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AAA Redemptions

No, this is not a story about the first gospel band listed in your iPod music directory. It is about a class-act technique to create financial security for the senior generation while transferring a portion of the family business to the younger generation tax-free. While it requires that your business be structured as an S corporation, a redemption approach can make sense for family businesses structured as regular corporations.

The concept is simple. You simply have the S corporation redeem a minority share (i.e., less than 50%) of the stock from the older generation. The redemption price would reflect appropriate discounts for the lack of marketability and control inherent in the redeemed portion. It must not exceed either the S corporation's AAA account or your total basis in your shares. Basis typically is not a problem because undistributed S corporation earnings are added to it each year.

What is an AAA account? You ask. Actually, those of us in the biz call it a triple A account, not an AAA account. Well, it basically is taxable income that has been accumulated while the corporation is an S corporation. AAA stands for Accumulated Adjustments Account, aka AAA. If the corporation has not accumulated much income, you can prepare for the redemption by retaining earnings for a few years.

The redemption is treated as a dividend for income tax purposes and we all know that the true joy of an S corporation is that dividends are tax-free to the extent of AAA. Voila! You have redeemed part of your stock with what amounts to a preferential dividend to you. Financial security (and less cash to the kids), here you come!

Playing the Percentages

The trick is that the technique works better the more stock the younger generation owns at the time of the redemption. If you own 100% of the stock and redeem half, you still own 100%. So, if you own the lion's share of the stock, you will need to prepare for this technique by making stock gifts or using other wealth transfer techniques to increase the kids ownership interest.

Suppose your kids own 40 shares and you own 60 shares. You redeem 30 of your 60 shares. Your kids will own 40 out of the remaining 70 shares. Their interest increases from 40% to over 57%. Assuming that the redemption price is fair market value for the redeemed minority interest and that AAA and basis covers it, there is no income tax and no gift tax.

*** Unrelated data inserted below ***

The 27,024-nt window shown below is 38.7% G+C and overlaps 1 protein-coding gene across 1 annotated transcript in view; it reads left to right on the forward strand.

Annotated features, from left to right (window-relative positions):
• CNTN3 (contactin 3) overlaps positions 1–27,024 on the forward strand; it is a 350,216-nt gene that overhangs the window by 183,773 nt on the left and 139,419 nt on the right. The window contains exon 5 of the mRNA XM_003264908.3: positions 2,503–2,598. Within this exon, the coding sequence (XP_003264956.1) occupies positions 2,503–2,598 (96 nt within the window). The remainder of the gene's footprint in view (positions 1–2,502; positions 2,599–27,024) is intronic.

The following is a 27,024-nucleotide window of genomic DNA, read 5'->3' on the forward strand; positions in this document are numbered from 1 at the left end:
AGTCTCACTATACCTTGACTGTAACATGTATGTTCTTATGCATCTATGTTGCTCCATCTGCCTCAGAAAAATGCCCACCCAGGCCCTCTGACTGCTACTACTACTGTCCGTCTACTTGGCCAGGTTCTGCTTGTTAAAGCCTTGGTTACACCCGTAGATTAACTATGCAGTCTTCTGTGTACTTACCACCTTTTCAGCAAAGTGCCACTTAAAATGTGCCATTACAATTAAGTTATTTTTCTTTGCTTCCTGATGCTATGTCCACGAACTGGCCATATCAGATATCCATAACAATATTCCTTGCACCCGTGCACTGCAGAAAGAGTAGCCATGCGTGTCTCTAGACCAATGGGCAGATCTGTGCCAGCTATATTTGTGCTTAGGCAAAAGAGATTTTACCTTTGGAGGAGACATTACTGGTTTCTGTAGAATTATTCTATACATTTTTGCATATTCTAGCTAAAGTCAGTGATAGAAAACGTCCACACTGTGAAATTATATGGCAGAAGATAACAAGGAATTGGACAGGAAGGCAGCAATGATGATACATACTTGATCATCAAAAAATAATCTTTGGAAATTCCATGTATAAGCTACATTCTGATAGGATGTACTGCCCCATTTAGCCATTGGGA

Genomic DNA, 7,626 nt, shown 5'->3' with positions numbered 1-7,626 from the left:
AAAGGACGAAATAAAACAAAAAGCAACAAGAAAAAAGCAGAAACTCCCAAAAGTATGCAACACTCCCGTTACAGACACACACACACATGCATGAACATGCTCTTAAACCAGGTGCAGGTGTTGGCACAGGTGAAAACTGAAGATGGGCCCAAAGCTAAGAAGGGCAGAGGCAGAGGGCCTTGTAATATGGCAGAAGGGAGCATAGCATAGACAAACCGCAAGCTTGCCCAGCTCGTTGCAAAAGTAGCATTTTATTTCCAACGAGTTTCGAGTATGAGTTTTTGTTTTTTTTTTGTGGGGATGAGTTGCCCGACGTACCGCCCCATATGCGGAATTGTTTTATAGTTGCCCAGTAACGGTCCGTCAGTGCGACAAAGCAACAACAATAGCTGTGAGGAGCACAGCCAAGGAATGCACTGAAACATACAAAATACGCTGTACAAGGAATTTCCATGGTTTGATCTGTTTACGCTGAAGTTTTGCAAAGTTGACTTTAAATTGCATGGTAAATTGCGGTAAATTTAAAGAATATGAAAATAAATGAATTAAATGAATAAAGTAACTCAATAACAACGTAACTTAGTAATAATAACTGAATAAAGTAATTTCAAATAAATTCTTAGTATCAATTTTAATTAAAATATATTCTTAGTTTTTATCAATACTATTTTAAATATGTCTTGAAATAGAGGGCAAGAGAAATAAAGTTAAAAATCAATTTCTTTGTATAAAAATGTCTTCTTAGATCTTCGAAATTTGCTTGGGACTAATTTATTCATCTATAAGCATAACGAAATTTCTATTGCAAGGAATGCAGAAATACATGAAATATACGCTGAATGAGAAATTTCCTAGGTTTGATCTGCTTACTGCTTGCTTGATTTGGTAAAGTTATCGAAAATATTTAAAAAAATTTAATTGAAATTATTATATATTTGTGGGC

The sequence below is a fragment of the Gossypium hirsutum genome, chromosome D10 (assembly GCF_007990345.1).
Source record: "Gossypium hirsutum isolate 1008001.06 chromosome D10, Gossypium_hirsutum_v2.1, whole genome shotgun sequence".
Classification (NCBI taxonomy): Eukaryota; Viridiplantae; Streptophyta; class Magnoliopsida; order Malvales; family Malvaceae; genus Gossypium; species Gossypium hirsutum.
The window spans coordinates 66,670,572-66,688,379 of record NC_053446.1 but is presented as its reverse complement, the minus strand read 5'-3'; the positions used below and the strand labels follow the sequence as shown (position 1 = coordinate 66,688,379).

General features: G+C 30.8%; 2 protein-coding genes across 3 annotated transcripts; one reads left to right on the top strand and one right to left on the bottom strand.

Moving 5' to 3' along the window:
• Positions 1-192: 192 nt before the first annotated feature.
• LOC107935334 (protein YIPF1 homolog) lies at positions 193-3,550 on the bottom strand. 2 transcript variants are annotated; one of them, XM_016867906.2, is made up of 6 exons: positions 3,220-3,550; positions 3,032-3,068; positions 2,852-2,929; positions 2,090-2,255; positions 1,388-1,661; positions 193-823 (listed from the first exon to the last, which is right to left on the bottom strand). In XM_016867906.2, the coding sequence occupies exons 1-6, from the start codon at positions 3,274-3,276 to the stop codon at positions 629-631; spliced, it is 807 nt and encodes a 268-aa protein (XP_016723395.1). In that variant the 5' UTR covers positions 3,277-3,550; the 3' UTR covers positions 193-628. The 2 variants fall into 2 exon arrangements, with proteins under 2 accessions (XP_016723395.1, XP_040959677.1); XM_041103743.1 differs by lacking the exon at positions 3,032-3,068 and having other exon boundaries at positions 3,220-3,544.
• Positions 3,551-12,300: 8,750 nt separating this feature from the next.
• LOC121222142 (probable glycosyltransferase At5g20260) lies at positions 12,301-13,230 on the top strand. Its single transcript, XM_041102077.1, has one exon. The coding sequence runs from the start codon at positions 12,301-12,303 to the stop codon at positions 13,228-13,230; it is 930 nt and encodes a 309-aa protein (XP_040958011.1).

You probably sneer at the example because the redemption shifts voting control to the kids. If that is undesirable, you could recapitalize the corporation prior to the redemption. In my example, suppose the corporation converts 99% of the outstanding stock into nonvoting shares. Then redeem 30 of your nonvoting shares. You would have 60% of the vote both before and after the redemption even though your total percentage ownership goes down to about 43%.

C Corporations

Regular corporations also can redeem stock from the older generation, with the same effect of transferring ownership. Unfortunately, for most family businesses redemption will be treated as a taxable dividend. The entire redemption proceeds will be taxable, with no reduction for accumulated earnings or for the shareholder's basis in the redeemed stock.

Before you trash the thought, remember that dividends through 2008 are taxed at only 15%. That's a lot, but it may well be cheaper than:

  • Payroll taxes, if you use compensation to cover your retirement financial needs and
  • Gift and estate taxes on the transfer of the stock through more traditional means.

There you have it. A clever way to use the income tax rules to transfer ownership, potentially without any tax. That just might be music to your ears!

 

 

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